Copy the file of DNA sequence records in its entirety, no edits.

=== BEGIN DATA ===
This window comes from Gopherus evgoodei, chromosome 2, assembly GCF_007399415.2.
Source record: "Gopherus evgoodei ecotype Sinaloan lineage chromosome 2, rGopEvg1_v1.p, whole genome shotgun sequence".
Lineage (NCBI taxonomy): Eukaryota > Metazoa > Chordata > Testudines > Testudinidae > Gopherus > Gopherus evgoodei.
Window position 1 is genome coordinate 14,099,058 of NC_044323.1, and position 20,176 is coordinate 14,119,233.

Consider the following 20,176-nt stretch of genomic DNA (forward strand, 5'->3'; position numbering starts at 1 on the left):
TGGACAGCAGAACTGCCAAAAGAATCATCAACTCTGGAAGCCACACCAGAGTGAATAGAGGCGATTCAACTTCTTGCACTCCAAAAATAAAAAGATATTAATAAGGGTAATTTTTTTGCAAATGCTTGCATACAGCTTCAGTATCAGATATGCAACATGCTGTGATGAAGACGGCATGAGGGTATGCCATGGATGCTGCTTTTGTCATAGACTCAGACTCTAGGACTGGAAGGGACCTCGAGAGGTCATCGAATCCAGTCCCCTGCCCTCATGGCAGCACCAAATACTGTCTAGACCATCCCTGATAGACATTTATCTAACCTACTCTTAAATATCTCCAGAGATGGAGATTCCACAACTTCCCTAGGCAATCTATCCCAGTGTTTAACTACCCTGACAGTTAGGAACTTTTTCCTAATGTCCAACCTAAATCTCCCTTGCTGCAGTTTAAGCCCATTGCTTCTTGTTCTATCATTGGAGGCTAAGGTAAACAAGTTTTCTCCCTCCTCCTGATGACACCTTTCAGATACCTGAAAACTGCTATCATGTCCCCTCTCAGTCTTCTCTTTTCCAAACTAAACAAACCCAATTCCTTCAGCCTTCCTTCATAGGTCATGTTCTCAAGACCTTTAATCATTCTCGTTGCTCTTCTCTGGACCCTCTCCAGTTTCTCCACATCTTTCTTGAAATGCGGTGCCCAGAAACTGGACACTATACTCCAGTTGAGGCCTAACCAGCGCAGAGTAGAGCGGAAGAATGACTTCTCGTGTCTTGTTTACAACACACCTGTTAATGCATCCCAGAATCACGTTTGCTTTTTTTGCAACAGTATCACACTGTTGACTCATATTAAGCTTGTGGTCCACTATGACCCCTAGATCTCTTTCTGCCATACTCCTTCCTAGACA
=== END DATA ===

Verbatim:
This window comes from Gopherus evgoodei, chromosome 2, assembly GCF_007399415.2.
Source record: "Gopherus evgoodei ecotype Sinaloan lineage chromosome 2, rGopEvg1_v1.p, whole genome shotgun sequence".
Lineage (NCBI taxonomy): Eukaryota > Metazoa > Chordata > Testudines > Testudinidae > Gopherus > Gopherus evgoodei.
Window position 1 is genome coordinate 14,099,058 of NC_044323.1, and position 20,176 is coordinate 14,119,233.

Consider the following 20,176-nt stretch of genomic DNA (forward strand, 5'->3'; position numbering starts at 1 on the left):
TGGACAGCAGAACTGCCAAAAGAATCATCAACTCTGGAAGCCACACCAGAGTGAATAGAGGCGATTCAACTTCTTGCACTCCAAAAATAAAAAGATATTAATAAGGGTAATTTTTTTGCAAATGCTTGCATACAGCTTCAGTATCAGATATGCAACATGCTGTGATGAAGACGGCATGAGGGTATGCCATGGATGCTGCTTTTGTCATAGACTCAGACTCTAGGACTGGAAGGGACCTCGAGAGGTCATCGAATCCAGTCCCCTGCCCTCATGGCAGCACCAAATACTGTCTAGACCATCCCTGATAGACATTTATCTAACCTACTCTTAAATATCTCCAGAGATGGAGATTCCACAACTTCCCTAGGCAATCTATCCCAGTGTTTAACTACCCTGACAGTTAGGAACTTTTTCCTAATGTCCAACCTAAATCTCCCTTGCTGCAGTTTAAGCCCATTGCTTCTTGTTCTATCATTGGAGGCTAAGGTAAACAAGTTTTCTCCCTCCTCCTGATGACACCTTTCAGATACCTGAAAACTGCTATCATGTCCCCTCTCAGTCTTCTCTTTTCCAAACTAAACAAACCCAATTCCTTCAGCCTTCCTTCATAGGTCATGTTCTCAAGACCTTTAATCATTCTCGTTGCTCTTCTCTGGACCCTCTCCAGTTTCTCCACATCTTTCTTGAAATGCGGTGCCCAGAAACTGGACACTATACTCCAGTTGAGGCCTAACCAGCGCAGAGTAGAGCGGAAGAATGACTTCTCGTGTCTTGTTTACAACACACCTGTTAATGCATCCCAGAATCACGTTTGCTTTTTTTGCAACAGTATCACACTGTTGACTCATATTAAGCTTGTGGTCCACTATGACCCCTAGATCTCTTTCTGCCATACTCCTTCCTAGACA